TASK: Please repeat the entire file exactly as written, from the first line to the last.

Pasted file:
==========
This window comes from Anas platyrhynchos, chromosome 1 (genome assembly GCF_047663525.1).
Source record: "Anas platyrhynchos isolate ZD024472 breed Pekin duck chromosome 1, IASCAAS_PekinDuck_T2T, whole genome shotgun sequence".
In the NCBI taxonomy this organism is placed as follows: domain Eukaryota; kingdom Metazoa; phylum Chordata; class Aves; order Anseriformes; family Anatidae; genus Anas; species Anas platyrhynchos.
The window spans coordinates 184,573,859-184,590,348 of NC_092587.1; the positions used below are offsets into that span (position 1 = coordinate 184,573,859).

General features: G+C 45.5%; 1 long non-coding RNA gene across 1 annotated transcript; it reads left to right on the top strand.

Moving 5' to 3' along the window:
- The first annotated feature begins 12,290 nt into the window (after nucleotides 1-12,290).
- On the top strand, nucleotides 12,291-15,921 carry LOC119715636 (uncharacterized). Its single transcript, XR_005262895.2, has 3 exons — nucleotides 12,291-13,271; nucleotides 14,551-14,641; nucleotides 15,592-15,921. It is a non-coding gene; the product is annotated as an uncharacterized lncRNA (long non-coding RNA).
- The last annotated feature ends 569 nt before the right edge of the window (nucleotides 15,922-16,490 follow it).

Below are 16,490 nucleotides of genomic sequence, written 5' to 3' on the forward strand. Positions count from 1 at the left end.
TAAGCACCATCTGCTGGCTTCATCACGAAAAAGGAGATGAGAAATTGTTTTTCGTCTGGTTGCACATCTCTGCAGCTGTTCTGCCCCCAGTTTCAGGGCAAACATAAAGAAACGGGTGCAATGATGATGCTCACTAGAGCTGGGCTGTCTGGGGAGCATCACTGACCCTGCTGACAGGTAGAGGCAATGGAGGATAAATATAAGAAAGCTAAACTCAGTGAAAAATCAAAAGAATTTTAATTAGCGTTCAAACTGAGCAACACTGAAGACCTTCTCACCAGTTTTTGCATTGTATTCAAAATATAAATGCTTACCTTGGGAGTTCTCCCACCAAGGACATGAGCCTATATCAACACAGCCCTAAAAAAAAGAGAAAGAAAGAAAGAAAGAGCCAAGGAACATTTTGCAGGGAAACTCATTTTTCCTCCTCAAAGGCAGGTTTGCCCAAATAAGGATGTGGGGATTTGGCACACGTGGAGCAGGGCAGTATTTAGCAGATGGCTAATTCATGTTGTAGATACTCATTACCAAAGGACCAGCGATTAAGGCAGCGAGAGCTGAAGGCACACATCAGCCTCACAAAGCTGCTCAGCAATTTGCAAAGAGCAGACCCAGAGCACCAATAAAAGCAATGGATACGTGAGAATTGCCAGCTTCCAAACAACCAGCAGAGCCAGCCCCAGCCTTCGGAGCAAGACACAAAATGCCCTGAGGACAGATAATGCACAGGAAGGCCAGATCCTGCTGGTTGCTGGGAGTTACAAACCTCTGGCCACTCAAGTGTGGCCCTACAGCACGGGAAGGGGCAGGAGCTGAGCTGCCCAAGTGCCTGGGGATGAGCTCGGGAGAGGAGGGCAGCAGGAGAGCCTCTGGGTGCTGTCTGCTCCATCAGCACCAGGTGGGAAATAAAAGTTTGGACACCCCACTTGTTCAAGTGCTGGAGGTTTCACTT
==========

This window comes from Anas platyrhynchos, chromosome 1 (genome assembly GCF_047663525.1).
Source record: "Anas platyrhynchos isolate ZD024472 breed Pekin duck chromosome 1, IASCAAS_PekinDuck_T2T, whole genome shotgun sequence".
In the NCBI taxonomy this organism is placed as follows: domain Eukaryota; kingdom Metazoa; phylum Chordata; class Aves; order Anseriformes; family Anatidae; genus Anas; species Anas platyrhynchos.
The window spans coordinates 184,573,859-184,590,348 of NC_092587.1; the positions used below are offsets into that span (position 1 = coordinate 184,573,859).

General features: G+C 45.5%; 1 long non-coding RNA gene across 1 annotated transcript; it reads left to right on the top strand.

Moving 5' to 3' along the window:
- The first annotated feature begins 12,290 nt into the window (after nucleotides 1-12,290).
- On the top strand, nucleotides 12,291-15,921 carry LOC119715636 (uncharacterized). Its single transcript, XR_005262895.2, has 3 exons — nucleotides 12,291-13,271; nucleotides 14,551-14,641; nucleotides 15,592-15,921. It is a non-coding gene; the product is annotated as an uncharacterized lncRNA (long non-coding RNA).
- The last annotated feature ends 569 nt before the right edge of the window (nucleotides 15,922-16,490 follow it).

Below are 16,490 nucleotides of genomic sequence, written 5' to 3' on the forward strand. Positions count from 1 at the left end.
TAAGCACCATCTGCTGGCTTCATCACGAAAAAGGAGATGAGAAATTGTTTTTCGTCTGGTTGCACATCTCTGCAGCTGTTCTGCCCCCAGTTTCAGGGCAAACATAAAGAAACGGGTGCAATGATGATGCTCACTAGAGCTGGGCTGTCTGGGGAGCATCACTGACCCTGCTGACAGGTAGAGGCAATGGAGGATAAATATAAGAAAGCTAAACTCAGTGAAAAATCAAAAGAATTTTAATTAGCGTTCAAACTGAGCAACACTGAAGACCTTCTCACCAGTTTTTGCATTGTATTCAAAATATAAATGCTTACCTTGGGAGTTCTCCCACCAAGGACATGAGCCTATATCAACACAGCCCTAAAAAAAAGAGAAAGAAAGAAAGAAAGAGCCAAGGAACATTTTGCAGGGAAACTCATTTTTCCTCCTCAAAGGCAGGTTTGCCCAAATAAGGATGTGGGGATTTGGCACACGTGGAGCAGGGCAGTATTTAGCAGATGGCTAATTCATGTTGTAGATACTCATTACCAAAGGACCAGCGATTAAGGCAGCGAGAGCTGAAGGCACACATCAGCCTCACAAAGCTGCTCAGCAATTTGCAAAGAGCAGACCCAGAGCACCAATAAAAGCAATGGATACGTGAGAATTGCCAGCTTCCAAACAACCAGCAGAGCCAGCCCCAGCCTTCGGAGCAAGACACAAAATGCCCTGAGGACAGATAATGCACAGGAAGGCCAGATCCTGCTGGTTGCTGGGAGTTACAAACCTCTGGCCACTCAAGTGTGGCCCTACAGCACGGGAAGGGGCAGGAGCTGAGCTGCCCAAGTGCCTGGGGATGAGCTCGGGAGAGGAGGGCAGCAGGAGAGCCTCTGGGTGCTGTCTGCTCCATCAGCACCAGGTGGGAAATAAAAGTTTGGACACCCCACTTGTTCAAGTGCTGGAGGTTTCACTT